• Avoid sweeteners at all costs, because all sugar destroys collagen in the body. In addition, compare the daily serving size and the cost per serving.
  • Powders are often far cheaper than capsules, shots and gummies, and have a much higher dose.
  • Check the credentials of any collagen you buy to ensure it is produced to the strictest EU regulatory standards and has full safety certification. The industry is growing fast and there are a lot of unscrupulous sellers out there looking to make a quick buck with fancy packaging and misleading claims.

Reasons to take collagen

Now that we understand more about this powerful protein and what to look for when we are buying, it is easy to grasp the extent of potential benefits. So, let’s look at five of the most compelling reasons to take collagen.

1. Muscle – for smart recovery

Skeletal muscle comprises different Types of collagens that work with other essential components (proteoglycans, glycoproteins, integrins) to provide structure. When mechanical loading takes place (i.e. – sports training), collagen appears to be the most sensitive of the components affected.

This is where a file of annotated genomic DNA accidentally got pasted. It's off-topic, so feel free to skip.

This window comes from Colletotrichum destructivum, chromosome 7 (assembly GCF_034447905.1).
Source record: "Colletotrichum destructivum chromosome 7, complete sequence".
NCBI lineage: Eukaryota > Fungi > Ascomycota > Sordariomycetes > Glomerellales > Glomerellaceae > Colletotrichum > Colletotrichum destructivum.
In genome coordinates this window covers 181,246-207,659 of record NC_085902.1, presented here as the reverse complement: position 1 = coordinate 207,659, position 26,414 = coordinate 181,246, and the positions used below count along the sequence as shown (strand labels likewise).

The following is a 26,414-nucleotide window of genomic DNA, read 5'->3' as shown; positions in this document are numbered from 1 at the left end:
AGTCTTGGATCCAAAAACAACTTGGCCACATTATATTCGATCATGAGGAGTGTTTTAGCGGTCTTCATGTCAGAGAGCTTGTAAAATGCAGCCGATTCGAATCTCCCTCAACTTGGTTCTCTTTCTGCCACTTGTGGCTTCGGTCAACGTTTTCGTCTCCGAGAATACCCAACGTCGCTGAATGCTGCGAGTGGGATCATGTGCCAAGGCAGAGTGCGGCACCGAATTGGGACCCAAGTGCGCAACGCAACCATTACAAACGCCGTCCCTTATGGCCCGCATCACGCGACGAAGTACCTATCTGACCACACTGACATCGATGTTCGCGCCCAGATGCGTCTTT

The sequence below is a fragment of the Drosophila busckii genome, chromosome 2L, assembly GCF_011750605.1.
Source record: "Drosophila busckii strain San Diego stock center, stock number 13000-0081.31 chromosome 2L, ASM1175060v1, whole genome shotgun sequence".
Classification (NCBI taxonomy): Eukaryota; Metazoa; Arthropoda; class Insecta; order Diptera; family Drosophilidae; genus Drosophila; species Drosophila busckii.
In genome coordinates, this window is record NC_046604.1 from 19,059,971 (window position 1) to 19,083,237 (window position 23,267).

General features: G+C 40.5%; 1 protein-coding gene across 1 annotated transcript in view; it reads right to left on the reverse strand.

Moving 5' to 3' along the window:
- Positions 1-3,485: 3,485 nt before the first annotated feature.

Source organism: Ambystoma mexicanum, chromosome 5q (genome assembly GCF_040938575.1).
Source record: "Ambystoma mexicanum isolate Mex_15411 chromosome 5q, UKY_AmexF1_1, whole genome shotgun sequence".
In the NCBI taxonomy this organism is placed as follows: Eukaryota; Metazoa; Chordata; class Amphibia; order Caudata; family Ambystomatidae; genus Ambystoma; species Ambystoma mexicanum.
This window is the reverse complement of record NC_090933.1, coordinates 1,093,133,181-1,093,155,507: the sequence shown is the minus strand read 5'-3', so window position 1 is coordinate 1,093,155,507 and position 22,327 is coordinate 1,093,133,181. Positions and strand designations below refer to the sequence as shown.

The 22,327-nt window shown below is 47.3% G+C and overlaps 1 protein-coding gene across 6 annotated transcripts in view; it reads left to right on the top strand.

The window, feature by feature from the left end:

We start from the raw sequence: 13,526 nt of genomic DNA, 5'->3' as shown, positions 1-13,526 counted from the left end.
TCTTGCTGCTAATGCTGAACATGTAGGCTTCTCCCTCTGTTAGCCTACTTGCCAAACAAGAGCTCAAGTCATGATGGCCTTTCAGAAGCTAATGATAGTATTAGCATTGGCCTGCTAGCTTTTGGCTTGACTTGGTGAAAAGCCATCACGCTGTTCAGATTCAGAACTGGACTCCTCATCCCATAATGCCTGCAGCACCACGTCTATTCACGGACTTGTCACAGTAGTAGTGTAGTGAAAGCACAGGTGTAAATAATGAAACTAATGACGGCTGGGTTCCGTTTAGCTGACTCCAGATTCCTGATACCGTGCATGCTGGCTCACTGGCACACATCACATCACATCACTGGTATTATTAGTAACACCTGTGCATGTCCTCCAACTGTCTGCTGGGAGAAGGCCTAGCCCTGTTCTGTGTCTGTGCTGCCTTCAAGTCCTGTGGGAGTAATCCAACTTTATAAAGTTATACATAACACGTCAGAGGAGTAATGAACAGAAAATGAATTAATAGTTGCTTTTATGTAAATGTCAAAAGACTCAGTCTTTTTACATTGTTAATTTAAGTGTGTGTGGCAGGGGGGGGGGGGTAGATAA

Studies have shown that taking a protein supplement before and after strenuous exercise may lead to a reduction in muscle soreness.

For a particularly interesting podcast about collagen and training, we suggest listening to this STEM podcast with Dr Keith Barr, who is head of the Functional Molecular Biology Laboratory in the Department of Neurobiology, Physiology, and Behavior at the University of California, Davis.

2. Gut – for a happy microbiome

Have you heard of leaky gut? It’s a syndrome that many believe occurs when the lining of the intestinal wall is compromised, allowing toxins to leak through the gut and into the system. The result can be anything from uncomfortable bloating, pain, digestion difficulty and fatigue.

You may hear collagen referred to as the substance that can ‘heal and seal’ the gut, strengthening the intestinal wall and providing integrity to minimise leakage. The result is a happier, healthier gut that enjoys a better-balanced microbiome.

3. Skin – for healthy, radiant complexions

Our skin contains an abundance of collagen. As we age and those triple helix structures start to weaken, we experience sagging and develop fine lines and wrinkles.

One study has shown that the use of protein peptides may improve skin elasticity, whilst another has demonstrated that collagen, when ingested with a mixture of hyaluronic acid, vitamins and minerals, may improve the depth of wrinkles.

4. Joints

Type II is the most common form of collagen in our joints. Through ageing and/or wear and tear, the protective tissue around our joints (known as cartilage) starts to thin out.